Apache Maid Trail – Waldroup Canyon – Wet Beaver Canyon Loop

The adventure: A backcountry trek that requires route finding, boulder hopping and bushwhacking, and offers up water filled narrows, spring fed swimming holes, rope swings and cliff jumps for the daring. There are also at least 2 ruin sites hidden along the western walls of Wet Beaver Canyon.
Location: Verde Valley, AZ
Length: 21.7 miles (3 days)
Know before you go: The majority of the mandatory swims on this hike are in the bottom half of Wet Beaver Canyon, so plan most of a day to cover that 3.5 miles.
Getting there: From Flagstaff drive south on I-17 and take exit 298 for Sedona. Turn left on FS 618 and drive eat 2.0 miles, then turn left onto FS 618A, which is signed for Beaver Creek Work Center, and immediately park at the trailhead.
The hike: Head North on the Bell Trail #13 for 2.5 miles to the 2nd T intersection which is the Apache Maid Trail #15. You’ll retrace your steps from this intersection back to your car at the end of your trip. Turn left and climb to the mesa top on #15 to a sign that says further travel is not recommended. From this point on, #15 is a backcountry route marked with occasional wire bails filled with the abundant basalt ballast rocks or weathered 4×4 posts with the number 15 near the top. They’re hard to miss so if you go long without seeing a bail or post you’ve lost the route and should double back. You’re basically paralleling Wet Beaver canyon but it’s best to do this part of the hike using a GPS.
After about 11.5 miles of hiking, trail #15 will pass through a cattle guard on a dirty road. Leave the trail and head east through the tall pines of Waldroup Park. Enter the shallow top of Waldrop Canyon at a National Forest Wilderness sign just East of Waldroup Place Tank where the drainage begins. Descending Waldroup Canyon requires seven short class 5 downclimbs, mostly on juggy and grippy basalt. Those inexperienced in climbing with a pack will want a 20′ rope to lower there pack down to a partner. You’ll join Wet Beaver Creek just above the Coconino sandstone layer where things get interesting, that’s why you didn’t walk Apache Maid #15 to it’s end and then enter Wet Beaver from the very top, though you could if you were looking for extra miles. For now it’s a dry wash so head 1 mile down canyon to where springs begin to fill the canyon bottom. Filter your water here, then head back up canyon to camp on the accumulated sand and gravel, or sling a hammock up, just watch out for rising water. The next day, descend Wet Beaver by boulder hopping, backstroking with your pack on and wading, until you get to one of the last swimming holes, cliff jumpers heaven, recognizable by a 2×4-wrunged rope ladder tied to a wayward juniper on the west side. Camp near here at your own risk (camping is not permitted in the Wet Beaver Wilderness) but you’re probably pretty darn tired from today and despite the restrictive regulative campsites and people using them abound. The next day, jump, climb and sun yourself on the rocks till your hearts content, then continue a few minutes down canyon and climb out to the west on orange sandstone to find the Weir Trail running parallel to Beaver Creek. Follow this South, rejoining #13 and then shortly after coming to the T intersection where you left #13 on #15 two days before. Retrace your steps to the trailhead passing the White Mesa Trail along the way, then head to Montezuma’s Castle and Verde Hot Springs, both just with of here.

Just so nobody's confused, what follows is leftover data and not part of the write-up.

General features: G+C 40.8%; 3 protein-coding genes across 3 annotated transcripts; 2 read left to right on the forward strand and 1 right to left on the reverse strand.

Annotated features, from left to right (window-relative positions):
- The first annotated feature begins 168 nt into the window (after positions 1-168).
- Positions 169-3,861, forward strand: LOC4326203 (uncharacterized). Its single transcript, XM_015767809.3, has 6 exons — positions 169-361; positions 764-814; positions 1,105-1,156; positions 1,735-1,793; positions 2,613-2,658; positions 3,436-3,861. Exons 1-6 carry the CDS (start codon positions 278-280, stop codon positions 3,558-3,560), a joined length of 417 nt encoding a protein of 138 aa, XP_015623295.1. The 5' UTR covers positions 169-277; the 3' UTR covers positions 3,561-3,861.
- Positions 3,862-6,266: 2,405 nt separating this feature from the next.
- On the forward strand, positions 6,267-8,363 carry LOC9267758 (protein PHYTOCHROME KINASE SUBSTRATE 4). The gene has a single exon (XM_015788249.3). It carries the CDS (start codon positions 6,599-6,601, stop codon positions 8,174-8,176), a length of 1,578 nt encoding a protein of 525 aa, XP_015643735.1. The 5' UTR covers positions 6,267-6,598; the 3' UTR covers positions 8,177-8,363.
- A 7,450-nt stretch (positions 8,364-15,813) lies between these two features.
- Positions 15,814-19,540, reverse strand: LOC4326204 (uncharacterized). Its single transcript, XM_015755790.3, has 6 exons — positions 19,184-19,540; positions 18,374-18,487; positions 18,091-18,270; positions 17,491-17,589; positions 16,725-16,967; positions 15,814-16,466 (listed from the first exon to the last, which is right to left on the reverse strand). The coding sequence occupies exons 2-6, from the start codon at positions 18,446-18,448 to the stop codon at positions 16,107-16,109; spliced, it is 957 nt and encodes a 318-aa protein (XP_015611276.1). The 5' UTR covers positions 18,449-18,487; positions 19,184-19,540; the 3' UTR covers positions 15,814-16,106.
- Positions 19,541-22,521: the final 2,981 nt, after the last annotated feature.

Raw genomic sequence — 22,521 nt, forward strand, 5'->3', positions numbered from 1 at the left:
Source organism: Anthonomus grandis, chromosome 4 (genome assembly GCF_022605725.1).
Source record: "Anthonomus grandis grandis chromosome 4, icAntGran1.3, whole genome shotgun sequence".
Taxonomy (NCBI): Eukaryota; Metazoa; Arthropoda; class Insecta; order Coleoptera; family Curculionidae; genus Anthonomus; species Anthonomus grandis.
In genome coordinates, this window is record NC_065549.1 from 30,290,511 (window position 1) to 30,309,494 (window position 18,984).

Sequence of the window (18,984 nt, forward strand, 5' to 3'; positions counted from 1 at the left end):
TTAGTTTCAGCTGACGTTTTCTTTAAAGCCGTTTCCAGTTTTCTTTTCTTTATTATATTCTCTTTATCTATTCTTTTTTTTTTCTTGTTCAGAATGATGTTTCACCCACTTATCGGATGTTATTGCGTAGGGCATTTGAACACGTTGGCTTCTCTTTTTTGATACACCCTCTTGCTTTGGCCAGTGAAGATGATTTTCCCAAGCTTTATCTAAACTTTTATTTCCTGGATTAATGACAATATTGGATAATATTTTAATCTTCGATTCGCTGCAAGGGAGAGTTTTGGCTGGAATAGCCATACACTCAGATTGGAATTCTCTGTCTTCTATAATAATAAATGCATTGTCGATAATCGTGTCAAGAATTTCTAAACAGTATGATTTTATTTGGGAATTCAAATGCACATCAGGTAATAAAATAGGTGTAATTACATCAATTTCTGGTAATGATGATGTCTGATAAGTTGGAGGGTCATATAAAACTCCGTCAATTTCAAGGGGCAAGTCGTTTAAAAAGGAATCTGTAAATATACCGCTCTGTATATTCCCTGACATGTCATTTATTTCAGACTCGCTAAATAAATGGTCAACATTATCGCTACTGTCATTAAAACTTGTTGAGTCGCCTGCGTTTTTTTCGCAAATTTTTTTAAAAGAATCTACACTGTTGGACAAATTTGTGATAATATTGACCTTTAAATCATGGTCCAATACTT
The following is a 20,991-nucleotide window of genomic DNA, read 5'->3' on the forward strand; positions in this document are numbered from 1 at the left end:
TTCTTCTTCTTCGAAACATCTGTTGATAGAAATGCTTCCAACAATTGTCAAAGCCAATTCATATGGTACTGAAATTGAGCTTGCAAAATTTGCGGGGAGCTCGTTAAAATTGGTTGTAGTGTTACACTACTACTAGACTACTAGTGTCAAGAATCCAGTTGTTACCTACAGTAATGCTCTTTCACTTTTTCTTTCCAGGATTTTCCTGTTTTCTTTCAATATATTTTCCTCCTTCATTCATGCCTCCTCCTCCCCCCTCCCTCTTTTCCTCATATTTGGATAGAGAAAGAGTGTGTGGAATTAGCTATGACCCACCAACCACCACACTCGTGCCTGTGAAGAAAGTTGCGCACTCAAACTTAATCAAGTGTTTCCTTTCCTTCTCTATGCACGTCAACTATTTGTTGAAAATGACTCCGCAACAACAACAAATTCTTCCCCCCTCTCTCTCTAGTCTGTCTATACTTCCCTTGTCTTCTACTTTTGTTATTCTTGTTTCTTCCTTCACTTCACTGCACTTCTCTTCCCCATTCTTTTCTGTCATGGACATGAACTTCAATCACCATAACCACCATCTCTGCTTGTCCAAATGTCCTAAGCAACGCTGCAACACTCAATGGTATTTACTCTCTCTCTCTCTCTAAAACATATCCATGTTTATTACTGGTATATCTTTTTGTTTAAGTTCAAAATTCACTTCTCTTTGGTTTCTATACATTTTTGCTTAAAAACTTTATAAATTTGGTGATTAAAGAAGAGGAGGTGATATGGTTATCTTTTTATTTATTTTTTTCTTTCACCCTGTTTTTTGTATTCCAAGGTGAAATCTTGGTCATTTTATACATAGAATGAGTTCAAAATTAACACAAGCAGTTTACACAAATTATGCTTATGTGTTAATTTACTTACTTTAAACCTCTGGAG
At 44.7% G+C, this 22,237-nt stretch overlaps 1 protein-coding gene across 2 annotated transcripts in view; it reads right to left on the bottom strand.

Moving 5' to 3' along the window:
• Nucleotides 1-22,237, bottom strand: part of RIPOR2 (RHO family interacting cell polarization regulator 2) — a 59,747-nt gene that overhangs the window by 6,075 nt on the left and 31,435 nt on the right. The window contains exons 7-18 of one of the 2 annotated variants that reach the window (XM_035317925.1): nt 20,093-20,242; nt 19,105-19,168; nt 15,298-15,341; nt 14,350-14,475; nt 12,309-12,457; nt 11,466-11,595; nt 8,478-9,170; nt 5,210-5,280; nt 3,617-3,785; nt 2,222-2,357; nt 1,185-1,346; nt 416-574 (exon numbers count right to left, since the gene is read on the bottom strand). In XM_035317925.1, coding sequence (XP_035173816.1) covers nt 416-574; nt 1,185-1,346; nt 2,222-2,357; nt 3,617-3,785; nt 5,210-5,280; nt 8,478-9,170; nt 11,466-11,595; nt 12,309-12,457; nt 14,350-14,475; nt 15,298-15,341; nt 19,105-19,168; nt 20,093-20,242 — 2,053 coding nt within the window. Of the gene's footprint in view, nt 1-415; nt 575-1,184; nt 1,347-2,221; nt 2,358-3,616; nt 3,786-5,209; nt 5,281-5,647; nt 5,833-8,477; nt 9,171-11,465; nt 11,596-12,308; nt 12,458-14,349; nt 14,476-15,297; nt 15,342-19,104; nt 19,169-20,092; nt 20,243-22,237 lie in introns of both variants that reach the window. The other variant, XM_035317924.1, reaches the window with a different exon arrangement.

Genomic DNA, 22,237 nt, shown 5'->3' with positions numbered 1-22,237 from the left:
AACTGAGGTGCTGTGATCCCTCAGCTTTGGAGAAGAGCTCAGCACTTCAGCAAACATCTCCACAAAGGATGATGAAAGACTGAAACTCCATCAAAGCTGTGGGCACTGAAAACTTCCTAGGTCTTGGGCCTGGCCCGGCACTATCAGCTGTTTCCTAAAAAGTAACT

Backpacking the Olympic Coast Days 4, 5 and 6: Whirlwind

Day 4: Hung out on Shi Shi Beach and did the loop hike up on the rim, which felt like a Tough Mudder course. Highlight was the well appointed pit toilet and foot pump handwash station at the parking lot. Wearing dish gloves all day and wiping your butt with cold river rocks makes you appreciate these two commonplace amenities. You’re own reservation land and the way the natives build a bridge and boardwalk out of rough hewn planks is pretty impressive too, as is the amount of frost and ice they can hold. Oh, and of course there’s the green and magenta sand that covers Shi Shi beach, and the epic orange sunset through Point of the Arches, if you’re into that sort of natural wonder stuff.
I collected a handful of delicious looking mussels (they grow in abundance here) and boiled and almost ate them but remembered there is a marine biotoxin ban on all shellfish here. Considered eating them anyway because I was down to quinoa and lentils but paralysis or amnesia was more risk than I could stomach, pun intended.
Ultimately, Shi Shi Beach is cool but I’d rather be on my own private beach, which would be any of the innumerable beaches to the south. Even now in the off season there was a dozen camera toting tourists and the item that ultimately makes or breaks a backpacking destination – the über-epic campsite – was conspicuously missing from Shi Shi Beach. (For the Olympic Coast’s best campsite go to the Yellow Banks just a few miles south.) By 4:30 p.m. the tide was receding (so was any semblance of usable daylight) and I made up my mind to get a jump on the 32 mile trek back, or, to put it bluntly, if there was any way in hell I could make it back to the box of Triscuits in my trunk in two days instead of three I was going to do it. I hiked 2.5 miles in the dark, killed all of my batteries, got lost in the woods*, and had to camp on a cliff when the last 4% of my phone wasn’t enough to run the light. Moral of the story: The inland trail due west of Willoughby Lake is easy to lose. Mice danced on me now and then but somehow four hikers pasted me early in the morning without waking me.